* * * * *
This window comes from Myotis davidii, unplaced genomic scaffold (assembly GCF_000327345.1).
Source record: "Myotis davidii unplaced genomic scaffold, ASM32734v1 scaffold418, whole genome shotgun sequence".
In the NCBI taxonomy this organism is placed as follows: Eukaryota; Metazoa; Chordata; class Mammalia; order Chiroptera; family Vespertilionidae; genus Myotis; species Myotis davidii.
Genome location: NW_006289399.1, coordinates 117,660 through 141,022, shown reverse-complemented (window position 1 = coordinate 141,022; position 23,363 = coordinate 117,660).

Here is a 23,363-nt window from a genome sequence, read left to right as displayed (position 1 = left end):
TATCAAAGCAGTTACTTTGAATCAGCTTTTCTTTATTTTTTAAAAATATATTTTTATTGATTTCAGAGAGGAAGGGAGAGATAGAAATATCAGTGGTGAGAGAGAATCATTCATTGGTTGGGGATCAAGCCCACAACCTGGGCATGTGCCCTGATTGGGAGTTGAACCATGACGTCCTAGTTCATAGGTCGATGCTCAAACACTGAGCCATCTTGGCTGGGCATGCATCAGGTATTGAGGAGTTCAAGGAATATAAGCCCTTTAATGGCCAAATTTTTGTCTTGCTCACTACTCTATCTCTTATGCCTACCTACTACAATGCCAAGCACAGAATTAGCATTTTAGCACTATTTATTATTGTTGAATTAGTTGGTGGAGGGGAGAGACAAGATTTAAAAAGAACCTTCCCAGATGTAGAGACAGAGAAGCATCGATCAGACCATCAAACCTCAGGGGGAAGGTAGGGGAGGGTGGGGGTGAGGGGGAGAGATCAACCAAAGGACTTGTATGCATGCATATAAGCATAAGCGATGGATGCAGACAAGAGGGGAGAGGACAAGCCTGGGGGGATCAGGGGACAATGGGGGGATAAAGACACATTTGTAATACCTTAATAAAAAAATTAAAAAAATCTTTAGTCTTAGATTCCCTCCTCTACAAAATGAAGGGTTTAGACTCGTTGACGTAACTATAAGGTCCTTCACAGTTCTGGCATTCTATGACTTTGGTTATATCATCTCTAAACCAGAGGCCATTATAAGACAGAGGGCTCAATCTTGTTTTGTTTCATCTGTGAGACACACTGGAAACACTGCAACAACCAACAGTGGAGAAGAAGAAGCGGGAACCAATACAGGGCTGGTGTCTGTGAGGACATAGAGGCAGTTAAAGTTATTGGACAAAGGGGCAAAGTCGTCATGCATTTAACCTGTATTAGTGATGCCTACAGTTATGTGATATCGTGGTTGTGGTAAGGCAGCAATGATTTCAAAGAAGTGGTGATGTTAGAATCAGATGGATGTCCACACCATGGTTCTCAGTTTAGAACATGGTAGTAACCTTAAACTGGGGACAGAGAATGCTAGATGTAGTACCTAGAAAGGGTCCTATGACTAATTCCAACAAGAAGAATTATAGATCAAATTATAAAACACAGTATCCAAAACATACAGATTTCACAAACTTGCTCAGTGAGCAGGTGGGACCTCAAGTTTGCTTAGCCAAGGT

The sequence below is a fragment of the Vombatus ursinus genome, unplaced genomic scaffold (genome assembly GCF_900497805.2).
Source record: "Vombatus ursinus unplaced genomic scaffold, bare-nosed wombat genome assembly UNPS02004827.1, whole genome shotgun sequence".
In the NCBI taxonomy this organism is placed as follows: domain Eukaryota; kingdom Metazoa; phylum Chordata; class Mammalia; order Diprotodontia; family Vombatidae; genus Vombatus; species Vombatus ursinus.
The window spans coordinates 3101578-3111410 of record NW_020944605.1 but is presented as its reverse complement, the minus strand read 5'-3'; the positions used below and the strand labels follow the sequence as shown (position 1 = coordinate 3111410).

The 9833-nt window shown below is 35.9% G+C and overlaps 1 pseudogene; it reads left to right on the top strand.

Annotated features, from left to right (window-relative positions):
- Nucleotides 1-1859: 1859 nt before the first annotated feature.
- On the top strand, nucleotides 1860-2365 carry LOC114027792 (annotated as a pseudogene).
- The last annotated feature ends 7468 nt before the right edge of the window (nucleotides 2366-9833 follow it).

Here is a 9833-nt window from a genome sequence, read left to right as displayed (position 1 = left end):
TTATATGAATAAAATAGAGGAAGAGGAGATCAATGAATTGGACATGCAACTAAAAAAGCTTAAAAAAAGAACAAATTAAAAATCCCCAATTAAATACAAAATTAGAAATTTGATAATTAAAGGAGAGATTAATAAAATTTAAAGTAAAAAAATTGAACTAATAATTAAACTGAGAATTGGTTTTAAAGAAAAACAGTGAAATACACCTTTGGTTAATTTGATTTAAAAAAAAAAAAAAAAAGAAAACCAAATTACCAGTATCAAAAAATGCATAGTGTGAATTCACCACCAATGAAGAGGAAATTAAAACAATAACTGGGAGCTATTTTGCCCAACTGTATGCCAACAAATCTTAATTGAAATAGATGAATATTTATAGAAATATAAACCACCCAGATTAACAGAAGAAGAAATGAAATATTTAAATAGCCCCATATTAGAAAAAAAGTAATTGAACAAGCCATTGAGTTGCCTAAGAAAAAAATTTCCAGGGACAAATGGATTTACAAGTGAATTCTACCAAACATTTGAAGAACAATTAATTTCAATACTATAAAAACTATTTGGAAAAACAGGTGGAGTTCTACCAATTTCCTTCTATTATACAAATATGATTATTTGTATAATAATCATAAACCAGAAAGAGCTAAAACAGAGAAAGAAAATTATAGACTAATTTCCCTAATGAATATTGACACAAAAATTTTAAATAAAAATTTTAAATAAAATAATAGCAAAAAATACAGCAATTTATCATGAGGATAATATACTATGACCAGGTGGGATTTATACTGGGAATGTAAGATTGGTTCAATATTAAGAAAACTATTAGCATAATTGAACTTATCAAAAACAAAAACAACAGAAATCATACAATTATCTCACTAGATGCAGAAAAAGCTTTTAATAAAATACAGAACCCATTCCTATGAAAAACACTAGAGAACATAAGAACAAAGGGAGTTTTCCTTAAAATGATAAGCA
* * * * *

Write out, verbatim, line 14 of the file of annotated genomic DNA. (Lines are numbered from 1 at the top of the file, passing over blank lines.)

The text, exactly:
- On the top strand, nucleotides 1860-2365 carry LOC114027792 (annotated as a pseudogene).